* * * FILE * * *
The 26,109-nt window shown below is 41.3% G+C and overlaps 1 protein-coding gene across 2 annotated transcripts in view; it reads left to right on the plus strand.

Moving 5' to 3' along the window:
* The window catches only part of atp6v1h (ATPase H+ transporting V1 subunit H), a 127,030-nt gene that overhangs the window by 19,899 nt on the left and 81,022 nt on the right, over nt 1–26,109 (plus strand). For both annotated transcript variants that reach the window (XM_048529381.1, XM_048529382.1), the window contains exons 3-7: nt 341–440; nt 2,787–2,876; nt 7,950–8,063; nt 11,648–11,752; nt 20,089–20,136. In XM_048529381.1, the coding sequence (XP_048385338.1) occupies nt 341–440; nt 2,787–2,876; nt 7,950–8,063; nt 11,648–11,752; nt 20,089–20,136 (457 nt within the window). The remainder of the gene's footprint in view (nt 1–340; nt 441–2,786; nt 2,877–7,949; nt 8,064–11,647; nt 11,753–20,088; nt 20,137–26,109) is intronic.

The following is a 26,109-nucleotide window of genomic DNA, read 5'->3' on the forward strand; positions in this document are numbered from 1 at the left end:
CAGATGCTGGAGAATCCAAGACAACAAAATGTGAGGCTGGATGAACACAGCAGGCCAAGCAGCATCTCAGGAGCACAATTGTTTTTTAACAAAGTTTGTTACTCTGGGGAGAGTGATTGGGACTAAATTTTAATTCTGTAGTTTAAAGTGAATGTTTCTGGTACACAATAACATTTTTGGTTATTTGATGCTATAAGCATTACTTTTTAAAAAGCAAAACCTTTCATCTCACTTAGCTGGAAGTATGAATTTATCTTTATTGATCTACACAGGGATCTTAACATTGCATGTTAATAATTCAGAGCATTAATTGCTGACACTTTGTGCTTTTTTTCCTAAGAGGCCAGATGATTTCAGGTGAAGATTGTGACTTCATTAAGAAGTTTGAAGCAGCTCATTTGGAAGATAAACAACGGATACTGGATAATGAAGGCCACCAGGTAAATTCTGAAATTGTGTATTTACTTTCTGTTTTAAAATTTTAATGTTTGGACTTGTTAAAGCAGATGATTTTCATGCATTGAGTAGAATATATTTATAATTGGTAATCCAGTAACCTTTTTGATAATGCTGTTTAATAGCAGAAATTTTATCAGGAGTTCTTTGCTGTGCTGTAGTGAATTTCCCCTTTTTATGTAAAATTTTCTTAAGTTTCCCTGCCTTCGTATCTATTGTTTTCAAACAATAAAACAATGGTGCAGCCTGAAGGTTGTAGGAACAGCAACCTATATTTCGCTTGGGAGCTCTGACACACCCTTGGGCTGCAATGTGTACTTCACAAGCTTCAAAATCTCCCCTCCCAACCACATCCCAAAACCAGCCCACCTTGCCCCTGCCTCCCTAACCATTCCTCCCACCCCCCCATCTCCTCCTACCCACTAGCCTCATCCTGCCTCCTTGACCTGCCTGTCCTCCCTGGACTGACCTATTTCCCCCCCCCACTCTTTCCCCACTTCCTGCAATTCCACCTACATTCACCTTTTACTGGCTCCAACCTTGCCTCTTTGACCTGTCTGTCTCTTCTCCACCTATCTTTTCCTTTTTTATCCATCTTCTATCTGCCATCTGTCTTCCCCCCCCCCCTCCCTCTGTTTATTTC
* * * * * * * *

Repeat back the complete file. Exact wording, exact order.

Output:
The 26,109-nt window shown below is 41.3% G+C and overlaps 1 protein-coding gene across 2 annotated transcripts in view; it reads left to right on the plus strand.

Moving 5' to 3' along the window:
* The window catches only part of atp6v1h (ATPase H+ transporting V1 subunit H), a 127,030-nt gene that overhangs the window by 19,899 nt on the left and 81,022 nt on the right, over nt 1–26,109 (plus strand). For both annotated transcript variants that reach the window (XM_048529381.1, XM_048529382.1), the window contains exons 3-7: nt 341–440; nt 2,787–2,876; nt 7,950–8,063; nt 11,648–11,752; nt 20,089–20,136. In XM_048529381.1, the coding sequence (XP_048385338.1) occupies nt 341–440; nt 2,787–2,876; nt 7,950–8,063; nt 11,648–11,752; nt 20,089–20,136 (457 nt within the window). The remainder of the gene's footprint in view (nt 1–340; nt 441–2,786; nt 2,877–7,949; nt 8,064–11,647; nt 11,753–20,088; nt 20,137–26,109) is intronic.

The following is a 26,109-nucleotide window of genomic DNA, read 5'->3' on the forward strand; positions in this document are numbered from 1 at the left end:
CAGATGCTGGAGAATCCAAGACAACAAAATGTGAGGCTGGATGAACACAGCAGGCCAAGCAGCATCTCAGGAGCACAATTGTTTTTTAACAAAGTTTGTTACTCTGGGGAGAGTGATTGGGACTAAATTTTAATTCTGTAGTTTAAAGTGAATGTTTCTGGTACACAATAACATTTTTGGTTATTTGATGCTATAAGCATTACTTTTTAAAAAGCAAAACCTTTCATCTCACTTAGCTGGAAGTATGAATTTATCTTTATTGATCTACACAGGGATCTTAACATTGCATGTTAATAATTCAGAGCATTAATTGCTGACACTTTGTGCTTTTTTTCCTAAGAGGCCAGATGATTTCAGGTGAAGATTGTGACTTCATTAAGAAGTTTGAAGCAGCTCATTTGGAAGATAAACAACGGATACTGGATAATGAAGGCCACCAGGTAAATTCTGAAATTGTGTATTTACTTTCTGTTTTAAAATTTTAATGTTTGGACTTGTTAAAGCAGATGATTTTCATGCATTGAGTAGAATATATTTATAATTGGTAATCCAGTAACCTTTTTGATAATGCTGTTTAATAGCAGAAATTTTATCAGGAGTTCTTTGCTGTGCTGTAGTGAATTTCCCCTTTTTATGTAAAATTTTCTTAAGTTTCCCTGCCTTCGTATCTATTGTTTTCAAACAATAAAACAATGGTGCAGCCTGAAGGTTGTAGGAACAGCAACCTATATTTCGCTTGGGAGCTCTGACACACCCTTGGGCTGCAATGTGTACTTCACAAGCTTCAAAATCTCCCCTCCCAACCACATCCCAAAACCAGCCCACCTTGCCCCTGCCTCCCTAACCATTCCTCCCACCCCCCCATCTCCTCCTACCCACTAGCCTCATCCTGCCTCCTTGACCTGCCTGTCCTCCCTGGACTGACCTATTTCCCCCCCCCACTCTTTCCCCACTTCCTGCAATTCCACCTACATTCACCTTTTACTGGCTCCAACCTTGCCTCTTTGACCTGTCTGTCTCTTCTCCACCTATCTTTTCCTTTTTTATCCATCTTCTATCTGCCATCTGTCTTCCCCCCCCCCCTCCCTCTGTTTATTTC